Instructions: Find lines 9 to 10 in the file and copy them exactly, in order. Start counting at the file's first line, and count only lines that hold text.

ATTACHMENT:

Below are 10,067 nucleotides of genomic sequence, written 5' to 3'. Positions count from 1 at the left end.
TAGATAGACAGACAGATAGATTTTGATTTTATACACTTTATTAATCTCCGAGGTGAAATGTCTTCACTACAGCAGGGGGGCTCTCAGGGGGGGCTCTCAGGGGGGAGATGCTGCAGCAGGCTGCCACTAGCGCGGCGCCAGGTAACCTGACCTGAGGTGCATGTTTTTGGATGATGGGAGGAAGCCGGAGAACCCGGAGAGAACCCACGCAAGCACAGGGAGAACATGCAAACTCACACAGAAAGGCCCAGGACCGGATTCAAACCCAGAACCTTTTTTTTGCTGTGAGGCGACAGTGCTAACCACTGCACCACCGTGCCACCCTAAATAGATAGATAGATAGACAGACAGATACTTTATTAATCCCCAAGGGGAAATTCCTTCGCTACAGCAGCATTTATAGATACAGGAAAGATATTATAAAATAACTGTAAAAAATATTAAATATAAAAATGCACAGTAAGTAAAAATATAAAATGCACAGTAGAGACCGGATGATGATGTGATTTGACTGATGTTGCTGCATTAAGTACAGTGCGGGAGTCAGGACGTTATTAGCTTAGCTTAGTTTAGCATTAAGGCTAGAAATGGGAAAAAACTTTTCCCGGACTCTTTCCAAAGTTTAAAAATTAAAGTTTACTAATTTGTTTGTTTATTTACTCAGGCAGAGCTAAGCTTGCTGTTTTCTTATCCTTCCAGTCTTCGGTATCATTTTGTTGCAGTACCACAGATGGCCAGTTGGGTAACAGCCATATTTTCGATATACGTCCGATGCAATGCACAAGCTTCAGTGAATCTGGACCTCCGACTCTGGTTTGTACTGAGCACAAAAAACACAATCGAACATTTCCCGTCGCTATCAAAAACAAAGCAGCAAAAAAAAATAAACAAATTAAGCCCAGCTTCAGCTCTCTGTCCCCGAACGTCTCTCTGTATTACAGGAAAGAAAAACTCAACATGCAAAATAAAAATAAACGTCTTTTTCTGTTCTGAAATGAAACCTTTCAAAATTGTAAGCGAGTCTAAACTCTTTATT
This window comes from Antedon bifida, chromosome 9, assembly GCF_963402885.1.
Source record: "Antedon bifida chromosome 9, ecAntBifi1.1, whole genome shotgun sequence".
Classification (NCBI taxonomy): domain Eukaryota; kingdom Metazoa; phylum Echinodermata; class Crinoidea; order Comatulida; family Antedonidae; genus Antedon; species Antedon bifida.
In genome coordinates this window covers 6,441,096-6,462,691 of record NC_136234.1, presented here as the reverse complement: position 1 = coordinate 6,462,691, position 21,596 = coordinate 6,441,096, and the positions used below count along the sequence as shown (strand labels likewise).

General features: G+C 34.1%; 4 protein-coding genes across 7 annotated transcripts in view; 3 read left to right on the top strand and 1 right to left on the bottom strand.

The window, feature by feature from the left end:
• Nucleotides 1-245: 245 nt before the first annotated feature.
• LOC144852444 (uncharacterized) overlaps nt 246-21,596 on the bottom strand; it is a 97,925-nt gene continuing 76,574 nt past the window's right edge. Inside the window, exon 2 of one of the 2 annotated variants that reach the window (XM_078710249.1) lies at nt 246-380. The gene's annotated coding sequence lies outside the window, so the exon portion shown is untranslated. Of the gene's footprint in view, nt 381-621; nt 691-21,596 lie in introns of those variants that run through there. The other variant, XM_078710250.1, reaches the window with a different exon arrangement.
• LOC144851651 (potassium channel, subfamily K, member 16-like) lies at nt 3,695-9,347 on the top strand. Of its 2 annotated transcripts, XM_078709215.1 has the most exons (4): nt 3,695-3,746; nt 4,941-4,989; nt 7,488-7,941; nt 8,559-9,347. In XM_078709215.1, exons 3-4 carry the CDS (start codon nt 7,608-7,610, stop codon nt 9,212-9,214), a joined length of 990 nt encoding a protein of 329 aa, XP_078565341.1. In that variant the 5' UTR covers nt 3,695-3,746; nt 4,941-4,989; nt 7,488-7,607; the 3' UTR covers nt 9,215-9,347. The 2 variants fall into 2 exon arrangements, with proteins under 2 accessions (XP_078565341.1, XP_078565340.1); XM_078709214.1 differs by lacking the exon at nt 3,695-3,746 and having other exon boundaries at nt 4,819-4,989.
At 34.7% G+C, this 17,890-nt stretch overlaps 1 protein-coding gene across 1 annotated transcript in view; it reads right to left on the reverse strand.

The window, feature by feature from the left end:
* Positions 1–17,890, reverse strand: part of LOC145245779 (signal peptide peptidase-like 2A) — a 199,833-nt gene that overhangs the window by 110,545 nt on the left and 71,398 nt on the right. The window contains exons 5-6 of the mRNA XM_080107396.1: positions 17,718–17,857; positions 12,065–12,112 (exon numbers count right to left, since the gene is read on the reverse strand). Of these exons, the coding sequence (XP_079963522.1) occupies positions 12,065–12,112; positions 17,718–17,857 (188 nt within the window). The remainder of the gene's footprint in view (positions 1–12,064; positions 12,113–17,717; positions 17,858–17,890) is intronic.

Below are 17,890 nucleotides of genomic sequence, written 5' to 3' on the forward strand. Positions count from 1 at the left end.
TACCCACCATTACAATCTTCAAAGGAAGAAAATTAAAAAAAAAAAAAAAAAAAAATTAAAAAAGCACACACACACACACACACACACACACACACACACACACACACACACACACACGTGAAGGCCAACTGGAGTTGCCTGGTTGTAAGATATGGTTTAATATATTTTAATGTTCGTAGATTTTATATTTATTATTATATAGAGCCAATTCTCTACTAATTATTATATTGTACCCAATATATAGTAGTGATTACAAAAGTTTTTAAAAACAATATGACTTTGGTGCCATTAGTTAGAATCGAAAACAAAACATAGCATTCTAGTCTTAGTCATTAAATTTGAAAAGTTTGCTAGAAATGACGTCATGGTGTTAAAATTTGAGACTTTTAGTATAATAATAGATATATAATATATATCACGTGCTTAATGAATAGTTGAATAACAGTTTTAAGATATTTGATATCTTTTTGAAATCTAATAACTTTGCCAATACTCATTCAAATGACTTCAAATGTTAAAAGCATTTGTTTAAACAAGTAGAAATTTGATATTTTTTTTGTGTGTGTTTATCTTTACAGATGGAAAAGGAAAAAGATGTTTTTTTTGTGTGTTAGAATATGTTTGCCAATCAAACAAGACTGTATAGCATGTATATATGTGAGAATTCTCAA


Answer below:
• Nucleotides 1-245: 245 nt before the first annotated feature.
• LOC144852444 (uncharacterized) overlaps nt 246-21,596 on the bottom strand; it is a 97,925-nt gene continuing 76,574 nt past the window's right edge. Inside the window, exon 2 of one of the 2 annotated variants that reach the window (XM_078710249.1) lies at nt 246-380. The gene's annotated coding sequence lies outside the window, so the exon portion shown is untranslated. Of the gene's footprint in view, nt 381-621; nt 691-21,596 lie in introns of those variants that run through there. The other variant, XM_078710250.1, reaches the window with a different exon arrangement.